Southeast Asian Short Film Competition Programme 3: What We Are Forced To Be
A girl gives birth to a snail, a series of ninja attacks are plaguing Indonesia, and we finally know what Wong Kar-wai looks like without his trademark sunglasses. The films in Programme 3 of the Southeast Asian Short Film Competition force us to think about how we all strive for a better future, what we give up in pursuit of it, and what happens when it all falls apart.
Set in the backdrop of the 1998 East Java ninja scare, Bura is a film by Indonesian director Eden Junjung that focuses on mass hysteria and its aftermath. In the ninja scare, organised assassins, dressed in black, attacked local religious leaders dubbed “ninjas” by the villagers. They were hunted down in Salem Witch Trial fashion. The total number of casualties was reported to be 248, but is believed to be higher.
Bura follows a young guard who leaves his post to be with his lover and gets caught up in a mob hunting “ninjas”. Shot mostly in low light, the film represents a feeling of helplessness. As the men stand around watching their property burn, the chase ends and they stare into the flames – their efforts futile. The young guard turns back to the camera in anguish; leaving his post could have possibly ruined the livelihoods of his friends and family. Instead of searching for a better future, the film shows its loss; purplish smoke rises in the night air as the shoulders of villagers grow limp in despair.
Dossier of the Dossier
Turning the emotional dial a full 180, we have the humourous Dossier of the Dossier by Thai filmmaker Sorayos Prapapan. A director and a producer, down on their luck, fail to get funding for their film. The two men contemplate the arduous journey a film has to make from storyboard to silver screen. Shot in black and white, the film suggests a back to basics approach: the breaking down of a film to its elements by tracing its origins. The men reexamine their motivations, dissecting them to find out if the flame for film still burns. At first, the eponymous dossier gets blamed for their shortcomings, but they realise that instead of playing that game, they should just get on with things and make the film anyway. The dossier, which gets rained on and disintegrates in the final shot, is a manifestation of their efforts to rely on external help for their film. They learn to trust themselves as filmmakers. The film itself is, impressively, made from crowdfunding efforts. You gotta practice what you preach.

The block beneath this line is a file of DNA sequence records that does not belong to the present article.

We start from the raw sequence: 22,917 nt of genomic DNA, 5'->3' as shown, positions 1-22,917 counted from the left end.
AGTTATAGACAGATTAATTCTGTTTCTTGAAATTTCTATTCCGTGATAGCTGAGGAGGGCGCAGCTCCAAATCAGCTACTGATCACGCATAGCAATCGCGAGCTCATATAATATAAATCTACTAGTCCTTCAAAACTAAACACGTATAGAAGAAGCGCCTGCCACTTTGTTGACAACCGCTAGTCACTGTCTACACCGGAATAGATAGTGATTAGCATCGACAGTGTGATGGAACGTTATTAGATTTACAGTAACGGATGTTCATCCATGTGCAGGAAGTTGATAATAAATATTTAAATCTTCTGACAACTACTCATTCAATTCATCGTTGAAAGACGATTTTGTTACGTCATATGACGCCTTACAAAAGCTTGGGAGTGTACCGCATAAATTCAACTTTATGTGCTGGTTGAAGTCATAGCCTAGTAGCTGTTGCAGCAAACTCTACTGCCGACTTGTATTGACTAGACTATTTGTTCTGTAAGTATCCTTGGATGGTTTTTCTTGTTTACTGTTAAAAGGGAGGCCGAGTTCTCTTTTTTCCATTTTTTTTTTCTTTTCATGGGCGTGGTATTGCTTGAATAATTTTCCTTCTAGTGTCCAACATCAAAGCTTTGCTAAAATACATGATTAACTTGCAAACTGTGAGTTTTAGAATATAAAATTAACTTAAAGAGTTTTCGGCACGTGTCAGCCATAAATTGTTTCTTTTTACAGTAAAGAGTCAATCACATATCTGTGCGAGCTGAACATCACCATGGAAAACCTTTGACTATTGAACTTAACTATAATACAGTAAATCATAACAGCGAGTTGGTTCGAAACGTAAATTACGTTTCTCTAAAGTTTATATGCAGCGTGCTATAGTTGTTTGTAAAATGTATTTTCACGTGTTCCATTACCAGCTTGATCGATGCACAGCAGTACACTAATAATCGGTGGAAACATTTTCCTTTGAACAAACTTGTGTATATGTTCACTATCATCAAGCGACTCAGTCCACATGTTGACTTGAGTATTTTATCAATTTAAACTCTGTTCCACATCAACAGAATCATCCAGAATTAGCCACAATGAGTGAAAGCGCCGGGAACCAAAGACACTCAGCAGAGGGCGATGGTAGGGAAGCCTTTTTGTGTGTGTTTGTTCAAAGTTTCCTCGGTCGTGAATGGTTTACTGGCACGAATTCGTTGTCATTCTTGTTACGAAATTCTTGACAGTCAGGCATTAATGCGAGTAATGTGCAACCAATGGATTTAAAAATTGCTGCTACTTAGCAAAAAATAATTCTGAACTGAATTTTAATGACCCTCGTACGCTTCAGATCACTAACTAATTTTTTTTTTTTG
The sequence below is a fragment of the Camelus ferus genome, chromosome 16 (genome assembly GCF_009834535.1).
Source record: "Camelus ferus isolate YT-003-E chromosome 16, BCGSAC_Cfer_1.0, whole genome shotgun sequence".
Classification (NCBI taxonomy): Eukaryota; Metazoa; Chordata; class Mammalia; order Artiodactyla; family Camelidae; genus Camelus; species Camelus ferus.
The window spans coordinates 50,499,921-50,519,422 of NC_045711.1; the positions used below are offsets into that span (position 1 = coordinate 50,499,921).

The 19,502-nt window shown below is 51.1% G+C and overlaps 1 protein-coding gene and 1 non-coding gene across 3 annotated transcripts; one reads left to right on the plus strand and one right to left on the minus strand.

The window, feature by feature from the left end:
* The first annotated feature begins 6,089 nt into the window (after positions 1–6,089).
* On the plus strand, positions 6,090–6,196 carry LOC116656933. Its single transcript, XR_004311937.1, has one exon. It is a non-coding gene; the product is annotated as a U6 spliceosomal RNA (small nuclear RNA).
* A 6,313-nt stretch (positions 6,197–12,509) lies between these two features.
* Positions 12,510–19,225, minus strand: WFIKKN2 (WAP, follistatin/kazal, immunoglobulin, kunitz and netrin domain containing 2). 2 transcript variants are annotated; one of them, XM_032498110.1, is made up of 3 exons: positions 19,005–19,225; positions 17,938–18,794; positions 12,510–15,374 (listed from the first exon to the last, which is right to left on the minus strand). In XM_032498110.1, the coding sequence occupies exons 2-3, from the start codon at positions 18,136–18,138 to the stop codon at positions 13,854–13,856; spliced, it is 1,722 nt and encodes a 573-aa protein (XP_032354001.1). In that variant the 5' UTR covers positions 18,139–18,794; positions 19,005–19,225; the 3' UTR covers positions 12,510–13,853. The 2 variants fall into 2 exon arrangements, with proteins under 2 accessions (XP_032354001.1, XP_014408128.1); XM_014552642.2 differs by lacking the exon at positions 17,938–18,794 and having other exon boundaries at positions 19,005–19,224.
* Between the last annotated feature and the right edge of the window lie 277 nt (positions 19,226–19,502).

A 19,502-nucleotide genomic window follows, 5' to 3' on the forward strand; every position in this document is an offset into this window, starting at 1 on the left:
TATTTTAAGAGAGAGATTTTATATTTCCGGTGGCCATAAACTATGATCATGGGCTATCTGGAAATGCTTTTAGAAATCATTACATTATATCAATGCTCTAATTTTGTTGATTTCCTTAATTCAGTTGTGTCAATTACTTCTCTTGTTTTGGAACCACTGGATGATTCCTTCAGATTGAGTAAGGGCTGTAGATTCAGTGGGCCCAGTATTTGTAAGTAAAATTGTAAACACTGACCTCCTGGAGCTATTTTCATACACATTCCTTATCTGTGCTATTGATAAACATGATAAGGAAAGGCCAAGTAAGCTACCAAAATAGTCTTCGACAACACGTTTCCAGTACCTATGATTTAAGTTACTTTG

Just how far would you go to help a sick friend? SICK by Zaw Bo Bo Hein follows the sick Aung Naing and his friend Maung Bhone’s whose efforts to raise money to send him to a better hospital are Herculean. Maung Bhone goes all over town, calling in all his favours, but raises just a fraction of the amount required. Bedridden, Aung Naing is in a pitiful state – his friend has been gone for days and the hospital is bare-boned. He tries repeatedly to leave and once attempts suicide by removing his I.V. drip to bleed out. When Maung Bhone returns, Aung Naing begs him to take him away. Aung Naing is then piggybacked into the warm rays of the morning sun. It is oddly comforting to know that even if he ends up worse off, he is loved. It is together that they walk into the unknown.
Birth of Golden Snail
Birth of Golden Snail is a film by Thai director Chulayarnnon Siriphol. It is rife with controversy, having been banned from the Thailand Biennale Krabi 2018. Like Dossier of the Dossier, this film, an homage to the silent films of the early 20th century, was shot almost entirely in black and white. Also, the dialogue of the film is communicated through title cards. The film moves rapidly through time periods – cavemen and Japanese soldiers in full military regalia occupy the same film. The soldiers capture a girl spying on them burying gold, who later falls asleep and dreams a sensual dream about snails. She then wakes up and gives birth to an enormous snail. She encases its shell in molten gold, and from that gold emerges a baby boy. There is an undercurrent of subversion; roles are reversed and things aren’t always as they seem. The Japanese soldiers are kind despite representing war, and snails become the father of her child, confronting our expectations about sex and its various objects. In confronting our expectations, the film confronts out identities: who exactly are we? Chulayarnnon’s work stops before the girl reaches her baby. The question then shifts to ‘where do we go from here?’
ADAM, a Singaporean film by Shoki Lin deals with the daily tragedies invisible to most of us. Adam is a boy living a troubled childhood. His father and step-mother are abusive and beat him when he messes up. Returning from having run an errand, Adam is locked out of the house and goes to visit who we assume to be his biological mother. When things come to a head, he seeks her out at her workplace for solace. She brings him for a haircut and leaves right in the middle of it. The film ends with a shaky shot of Adam running after her. She represented his one shot at a better life and at having a family that loves him. The shaky shot that captures him seeking her company is representative of the futility of that chase. It is a coming-of-age story, with Adam learning the toughest lesson of all – the world can be a crappy place and you are the only one that truly has your own back.
Programme 3: Bura by Eden Junjung (Indonesia); Dossier of the Dossier by Sorayos Prapapan (Thailand); SICK by Zaw Bo Bo Hein (Myanmar); Birth of Golden Snail by Chulayarnnon Siriphol (Thailand); ADAM by Shoki Lin (Singapore).
Programme 3 will be screened on 29th November 2019, at 9.30pm at the Ngee Ann Kongsi Auditorium at the National Gallery Singapore.
– Clement Yue